Date: August 25, 2016
By Mark Ellis, Senior Correspondent for ASSIST News Service
NIGERIA (ANS - August 25, 2016) -- The world was horrified when the Nigerian Islamist group Boko Haram kidnapped 276 schoolgirls from the town of Chibok in 2014. But less coverage has been given to the kidnapping of more than 10,000 boys over the last three years by the terror group and their brutal coercion tactics, forcing children to wage jihad.
The allegations are contained in a stunning investigative report by Drew Hinshaw and Joe Parkinson in the Wall Street Journal (WSJ).
Shortly after the Chibok schoolgirls were seized, Boko Haram attacked six villages in the nearby mountains and rounded up children there, with little media coverage beyond the Nigerian press.
A few months later, the group captured the town of Damasak, and took 300 students, mostly boys, age 7 to 17. The militants imprisoned them in a school, witnesses told the WSJ. Their parents were held in separate rooms. For months, the children were forced to learn the Quran.
Eventually, Boko Haram ditched the parents and fled with the children.
In the forest outside Maiduguri, Boko Haram ran one of their boot camps for boys. Children as young as 5-years-old learned to handle assault rifles and practice marching. Their weapon instructor was only 15 himself.
“I was terrified if I didn’t do it, they would kill me,” the teen instructor told the WSJ. He was kidnapped by the radical group in 2014 but later escaped.
“What is happening here in northeastern Nigeria is part of a disturbing rise in child jihadism. Young boys and at times girls are being indoctrinated into violent fundamentalism and used as fighters, suicide bombers and spies,” the WSJ noted.
Al Qaeda’s branches in Yemen, Somalia and Mali are also using child soldiers. Islamic State (ISIS) has used children in combat, suicide bombings and in execution videos in Iraq and Syria.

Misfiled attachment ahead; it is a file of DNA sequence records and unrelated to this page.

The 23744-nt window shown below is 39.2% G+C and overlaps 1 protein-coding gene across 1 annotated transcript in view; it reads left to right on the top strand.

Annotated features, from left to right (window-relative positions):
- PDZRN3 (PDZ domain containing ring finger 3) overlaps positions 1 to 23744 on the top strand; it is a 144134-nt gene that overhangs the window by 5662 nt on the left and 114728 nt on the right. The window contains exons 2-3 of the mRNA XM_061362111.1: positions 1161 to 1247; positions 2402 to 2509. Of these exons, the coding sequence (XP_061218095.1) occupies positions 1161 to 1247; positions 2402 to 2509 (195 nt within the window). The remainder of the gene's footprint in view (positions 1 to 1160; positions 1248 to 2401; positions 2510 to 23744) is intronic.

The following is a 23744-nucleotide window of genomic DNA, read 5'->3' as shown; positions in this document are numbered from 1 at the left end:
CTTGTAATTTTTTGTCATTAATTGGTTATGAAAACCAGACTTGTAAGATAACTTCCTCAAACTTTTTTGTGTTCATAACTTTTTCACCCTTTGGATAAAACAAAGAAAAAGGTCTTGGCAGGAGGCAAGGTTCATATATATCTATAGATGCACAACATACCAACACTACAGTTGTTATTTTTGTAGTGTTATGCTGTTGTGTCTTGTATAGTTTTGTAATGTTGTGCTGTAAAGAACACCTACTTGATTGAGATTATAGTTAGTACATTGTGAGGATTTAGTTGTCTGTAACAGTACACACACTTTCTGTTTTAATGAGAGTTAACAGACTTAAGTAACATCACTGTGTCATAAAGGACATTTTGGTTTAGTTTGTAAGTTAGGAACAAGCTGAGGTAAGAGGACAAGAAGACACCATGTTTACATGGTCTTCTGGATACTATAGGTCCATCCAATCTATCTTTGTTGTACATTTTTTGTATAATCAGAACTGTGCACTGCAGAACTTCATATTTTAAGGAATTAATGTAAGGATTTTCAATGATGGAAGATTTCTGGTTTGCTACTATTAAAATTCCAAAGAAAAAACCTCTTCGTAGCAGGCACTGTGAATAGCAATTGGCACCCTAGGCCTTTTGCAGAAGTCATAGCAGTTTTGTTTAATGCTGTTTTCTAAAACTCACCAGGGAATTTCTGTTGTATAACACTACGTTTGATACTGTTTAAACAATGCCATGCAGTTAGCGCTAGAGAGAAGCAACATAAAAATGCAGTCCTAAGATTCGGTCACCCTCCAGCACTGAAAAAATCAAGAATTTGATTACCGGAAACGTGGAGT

The WSJ interviewed 16 young Nigerians who escaped the snare of Boko Haram, along with other witnesses, soldiers, researchers, officials and diplomats in Nigeria and Cameroon, who all paint a deeply disturbing portrait.
The boys were sent into battle, often unarmed, frequently numbed by drugs. Many of the boys were beaten and some died of starvation or thirst.
Photo captions: 1) Latest Boko Haram video of some of the missing Chibok schoolgirls. 2) Trained for war. 3) Boy soldiers rescued by Chad’s army. 4) Mark Ellis.
About the writer: Mark Ellis is Senior Correspondent for the ASSIST News Service (www.assistnews.net), and also the founder of www.GodReports.com, a website that shares testimonies and videos from the church around the world to build interest and involvement in world missions. Mark is also co-host with ANS founder, Dan Wooding, of "Windows on the World," a weekly TV show broadcast on the Holy Spirit Broadcasting Network (http://hsbn.tv), that features the top stories of the week on the ASSIST News Service. (Note: Dan Wooding was born in Nigeria of British missionary parents).